|Illinois tight end Jon Davis flips over as he's hit by Purdue cornerback Ricardo Allen during the second half of an NCAA college football game in West Lafayette, Ind., Saturday, Oct. 22, 2011. Purdue defeated Illinois 21-14. (AP Photo/Michael Conroy)|
No. 23 Illinois stumbles in 21-14 loss at Purdue
WEST LAFAYETTE, Ind.—Just like that, the Illinois joyride is over.
Caleb TerBush passed for 178 yards and two touchdowns to help Purdue upset the No. 23 Fighting
Two weeks ago, Illinois looked like a solid contender that might hang with Wisconsin and Penn State in the Big Ten's Leaders Division. Then, the Illini (6-2, 2-2 Big Ten) stumbled through a mistake-filled 17-7 home loss to Ohio State and now have lost to Purdue after rolling to a perfect start and being ranked as high as No. 16.
The Illini still can have a very good season -- just not the great one that appeared to be in the works two weeks ago.
"No one on this team is a quitter," coach Ron Zook said. "No players, no coaches, no one on this team will quit."
The Illini scored on a 16-yard run by Jason Ford with 8:12 remaining, and a 2-yard run by quarterback Nathan Scheelhaase cut Purdue's lead to 21-14 with 54 seconds to play.
But Purdue's Justin Siller recovered the onside kick and the Boilermakers ran out the clock.
Illinois' once powerful offense has been stuck in neutral the past two weeks. The Illini were held to 285 yards against Ohio State and 366 yards against Purdue, most of which were gained after they fell behind 21-0.
"We just came out slow," receiver Hayden Daniels said. "We need to come out and play better. If we start out slow, that affects the whole game. We need to be playing hard from the get-go."
Illinois' A.J. Jenkins, who led the nation in yards receiving, finished with eight catches for 92 yards. He never broke anything big, though, as Purdue cornerback Ricardo Allen got the best of their matchup.
Purdue has been playing with confidence. The Boilermakers hit a low with a 38-10 loss to Notre Dame, but rallied with a 45-17 win over Minnesota the next week, a spirited effort in a 23-18 loss at Penn State and now the win over Illinois.
"I thought it was a great team victory," Purdue coach Danny Hope said. "Everyone showed up, everyone played hard. For three weeks in a row now we've taken the field with a lot of energy and a lot of enthusiasm."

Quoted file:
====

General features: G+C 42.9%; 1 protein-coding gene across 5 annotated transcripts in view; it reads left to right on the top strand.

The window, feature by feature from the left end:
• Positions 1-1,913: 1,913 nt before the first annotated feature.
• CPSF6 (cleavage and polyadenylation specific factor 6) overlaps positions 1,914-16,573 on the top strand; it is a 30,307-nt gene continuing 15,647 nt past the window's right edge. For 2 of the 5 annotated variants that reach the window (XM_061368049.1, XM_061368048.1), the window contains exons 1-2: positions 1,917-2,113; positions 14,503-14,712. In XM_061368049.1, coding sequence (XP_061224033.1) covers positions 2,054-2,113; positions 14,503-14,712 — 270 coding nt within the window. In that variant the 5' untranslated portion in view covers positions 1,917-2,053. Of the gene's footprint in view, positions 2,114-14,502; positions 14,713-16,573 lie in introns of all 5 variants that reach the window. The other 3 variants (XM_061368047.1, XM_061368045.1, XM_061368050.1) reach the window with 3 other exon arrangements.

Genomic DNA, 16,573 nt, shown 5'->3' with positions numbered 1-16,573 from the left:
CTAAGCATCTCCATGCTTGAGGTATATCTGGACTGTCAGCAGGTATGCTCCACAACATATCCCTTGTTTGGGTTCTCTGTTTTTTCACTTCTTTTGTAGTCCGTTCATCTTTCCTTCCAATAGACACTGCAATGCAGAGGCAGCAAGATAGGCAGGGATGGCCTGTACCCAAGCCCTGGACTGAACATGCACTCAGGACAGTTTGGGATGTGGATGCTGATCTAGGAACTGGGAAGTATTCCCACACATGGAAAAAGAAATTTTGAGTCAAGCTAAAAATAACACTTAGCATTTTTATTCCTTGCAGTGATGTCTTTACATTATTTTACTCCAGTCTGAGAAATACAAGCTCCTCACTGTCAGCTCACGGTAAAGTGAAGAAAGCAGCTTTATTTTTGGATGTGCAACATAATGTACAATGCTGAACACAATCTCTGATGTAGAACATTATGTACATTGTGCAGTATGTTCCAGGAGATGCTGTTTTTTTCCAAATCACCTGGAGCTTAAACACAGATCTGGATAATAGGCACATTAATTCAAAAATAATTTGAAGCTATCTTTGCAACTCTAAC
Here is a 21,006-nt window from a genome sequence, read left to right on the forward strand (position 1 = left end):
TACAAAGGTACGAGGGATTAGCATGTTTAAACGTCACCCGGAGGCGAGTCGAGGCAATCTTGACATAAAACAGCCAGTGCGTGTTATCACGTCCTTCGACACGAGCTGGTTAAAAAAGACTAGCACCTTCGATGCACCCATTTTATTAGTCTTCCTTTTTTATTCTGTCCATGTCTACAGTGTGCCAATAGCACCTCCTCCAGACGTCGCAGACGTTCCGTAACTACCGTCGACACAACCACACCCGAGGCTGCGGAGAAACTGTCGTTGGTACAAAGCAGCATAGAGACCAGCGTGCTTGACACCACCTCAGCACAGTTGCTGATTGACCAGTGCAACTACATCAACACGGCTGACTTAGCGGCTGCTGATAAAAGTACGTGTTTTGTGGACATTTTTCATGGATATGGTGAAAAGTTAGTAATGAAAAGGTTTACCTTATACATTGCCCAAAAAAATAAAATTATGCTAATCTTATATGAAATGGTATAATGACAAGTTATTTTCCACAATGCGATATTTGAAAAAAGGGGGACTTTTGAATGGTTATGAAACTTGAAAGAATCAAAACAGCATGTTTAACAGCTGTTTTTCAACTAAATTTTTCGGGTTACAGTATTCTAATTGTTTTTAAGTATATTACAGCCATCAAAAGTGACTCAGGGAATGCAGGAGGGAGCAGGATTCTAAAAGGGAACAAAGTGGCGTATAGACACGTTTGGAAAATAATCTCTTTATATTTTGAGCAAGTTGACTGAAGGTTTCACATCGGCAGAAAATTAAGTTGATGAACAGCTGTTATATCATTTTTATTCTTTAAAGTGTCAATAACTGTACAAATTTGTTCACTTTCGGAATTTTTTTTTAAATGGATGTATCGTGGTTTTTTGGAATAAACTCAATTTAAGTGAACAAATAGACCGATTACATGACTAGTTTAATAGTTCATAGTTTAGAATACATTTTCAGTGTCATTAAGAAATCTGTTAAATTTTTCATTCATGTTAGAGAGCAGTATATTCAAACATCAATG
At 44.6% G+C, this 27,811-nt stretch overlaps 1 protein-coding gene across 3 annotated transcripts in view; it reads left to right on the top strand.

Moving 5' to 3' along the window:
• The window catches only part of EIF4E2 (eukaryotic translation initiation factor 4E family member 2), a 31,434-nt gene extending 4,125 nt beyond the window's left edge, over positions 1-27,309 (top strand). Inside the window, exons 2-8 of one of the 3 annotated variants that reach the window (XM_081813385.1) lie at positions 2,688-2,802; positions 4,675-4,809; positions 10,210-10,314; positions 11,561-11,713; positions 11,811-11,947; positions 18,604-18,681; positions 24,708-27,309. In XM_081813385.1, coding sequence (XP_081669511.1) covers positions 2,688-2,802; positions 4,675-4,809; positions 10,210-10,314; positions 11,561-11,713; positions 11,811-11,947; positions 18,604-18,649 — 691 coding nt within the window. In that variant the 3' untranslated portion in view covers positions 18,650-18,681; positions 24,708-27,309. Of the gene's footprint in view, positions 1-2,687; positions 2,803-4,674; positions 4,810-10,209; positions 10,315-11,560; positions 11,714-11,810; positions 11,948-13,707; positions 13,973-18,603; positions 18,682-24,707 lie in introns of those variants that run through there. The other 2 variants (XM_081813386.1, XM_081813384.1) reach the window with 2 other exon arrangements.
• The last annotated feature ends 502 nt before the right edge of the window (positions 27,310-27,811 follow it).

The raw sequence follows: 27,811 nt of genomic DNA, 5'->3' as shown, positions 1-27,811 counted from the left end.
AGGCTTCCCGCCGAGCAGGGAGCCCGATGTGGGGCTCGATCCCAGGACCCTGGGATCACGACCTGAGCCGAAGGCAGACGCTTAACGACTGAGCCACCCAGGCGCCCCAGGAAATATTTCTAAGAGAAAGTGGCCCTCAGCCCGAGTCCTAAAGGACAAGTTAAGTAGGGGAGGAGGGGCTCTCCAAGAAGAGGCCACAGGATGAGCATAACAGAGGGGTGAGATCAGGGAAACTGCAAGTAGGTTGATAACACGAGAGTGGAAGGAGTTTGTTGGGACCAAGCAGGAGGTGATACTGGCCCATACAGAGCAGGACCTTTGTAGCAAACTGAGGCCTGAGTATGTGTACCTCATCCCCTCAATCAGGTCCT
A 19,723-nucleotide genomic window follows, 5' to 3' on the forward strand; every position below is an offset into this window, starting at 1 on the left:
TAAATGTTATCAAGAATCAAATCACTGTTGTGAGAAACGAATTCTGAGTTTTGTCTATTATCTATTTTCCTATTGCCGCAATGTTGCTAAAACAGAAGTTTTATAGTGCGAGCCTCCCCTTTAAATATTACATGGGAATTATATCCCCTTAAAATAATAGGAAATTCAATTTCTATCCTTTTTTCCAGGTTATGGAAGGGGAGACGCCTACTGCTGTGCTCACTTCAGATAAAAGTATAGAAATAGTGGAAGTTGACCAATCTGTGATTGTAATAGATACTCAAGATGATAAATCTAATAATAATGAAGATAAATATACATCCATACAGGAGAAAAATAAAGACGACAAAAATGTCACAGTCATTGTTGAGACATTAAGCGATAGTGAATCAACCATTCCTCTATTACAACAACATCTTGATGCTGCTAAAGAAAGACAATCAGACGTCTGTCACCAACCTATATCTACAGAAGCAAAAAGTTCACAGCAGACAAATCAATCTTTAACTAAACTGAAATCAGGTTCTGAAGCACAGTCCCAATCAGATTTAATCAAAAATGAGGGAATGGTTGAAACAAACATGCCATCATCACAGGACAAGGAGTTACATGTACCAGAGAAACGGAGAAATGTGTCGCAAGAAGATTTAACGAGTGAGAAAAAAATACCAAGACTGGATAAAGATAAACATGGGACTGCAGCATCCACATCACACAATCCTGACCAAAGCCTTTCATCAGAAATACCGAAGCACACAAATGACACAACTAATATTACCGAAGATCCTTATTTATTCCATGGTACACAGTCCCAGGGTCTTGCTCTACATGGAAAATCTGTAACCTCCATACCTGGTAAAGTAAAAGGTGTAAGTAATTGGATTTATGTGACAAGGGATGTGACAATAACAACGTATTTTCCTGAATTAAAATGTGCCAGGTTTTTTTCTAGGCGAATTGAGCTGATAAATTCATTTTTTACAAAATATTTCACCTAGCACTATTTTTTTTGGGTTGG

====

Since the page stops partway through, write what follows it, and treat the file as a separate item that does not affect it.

Purdue's offensive line protected TerBush from Illinois defensive end Whitney Mercilus, who led the nation with 10 sacks and was tied for the national lead with five forced fumbles. Mercilus was held without a sack.
Illinois' defense, ranked 12th nationally in yards allowed per game coming in, gave up 304 yards, including 229 in the first half.
Purdue squandered an early opportunity when Antavian Edison fumbled after the Boilermakers moved into Illinois territory.
But the Boilermakers got it going again on their next possession. TerBush rolled right to avoid the rush and found Siller downfield for a 32-yard gain. TerBush and Siller later connected again for a 6-yard touchdown that gave Purdue a 7-0 lead with 3:25 left in the first quarter.
Raheem Mostert scored early in the second quarter on a 21-yard run to give Purdue a 14-0 lead with 11:41 left.
Illinois went three-and-out on its next possession, and Mostert tackled Illini punter Justin DuVernois at the Illinois 14. TerBush found Jared Crank in the end zone for a 4-yard touchdown pass to put the Boilermakers up 21-0 with 7:48 left in the half.
Illinois tried to get Jenkins involved, and backup quarterback Reilly O'Toole fired deep to him late in the first half, but Allen intercepted inside the Purdue 10-yard line.
The offense remained stagnant until the fourth quarter, when it was up against Purdue and the clock.
Last year, Scheelhaase passed for four touchdowns and ran for a game-high 118 yards to lead the Illini to a 44-10 win over Purdue. This year, he passed for 217 yards, but ran for just 16 on 13 carries. He was sacked four times and was under constant pressure. Kawann Short led Purdue with two sacks.
"As far as the sacks go, that's probably me holding onto the ball a little too long," Scheelhaase said. "Sometimes, you have to get rid of it or know where your hot route is when they bring blitzes."
Zook said Scheelhaase is only part of the problem.
"I tell him it's not all on him, it's not all his fault," Zook said. "He missed some throws, but all quarterbacks do that. It may be that he is pressing and pushing too hard, but I like this team. This is a good team."
Follow Cliff Brunt on Twitter: http://www.twitter.com/cliffbruntap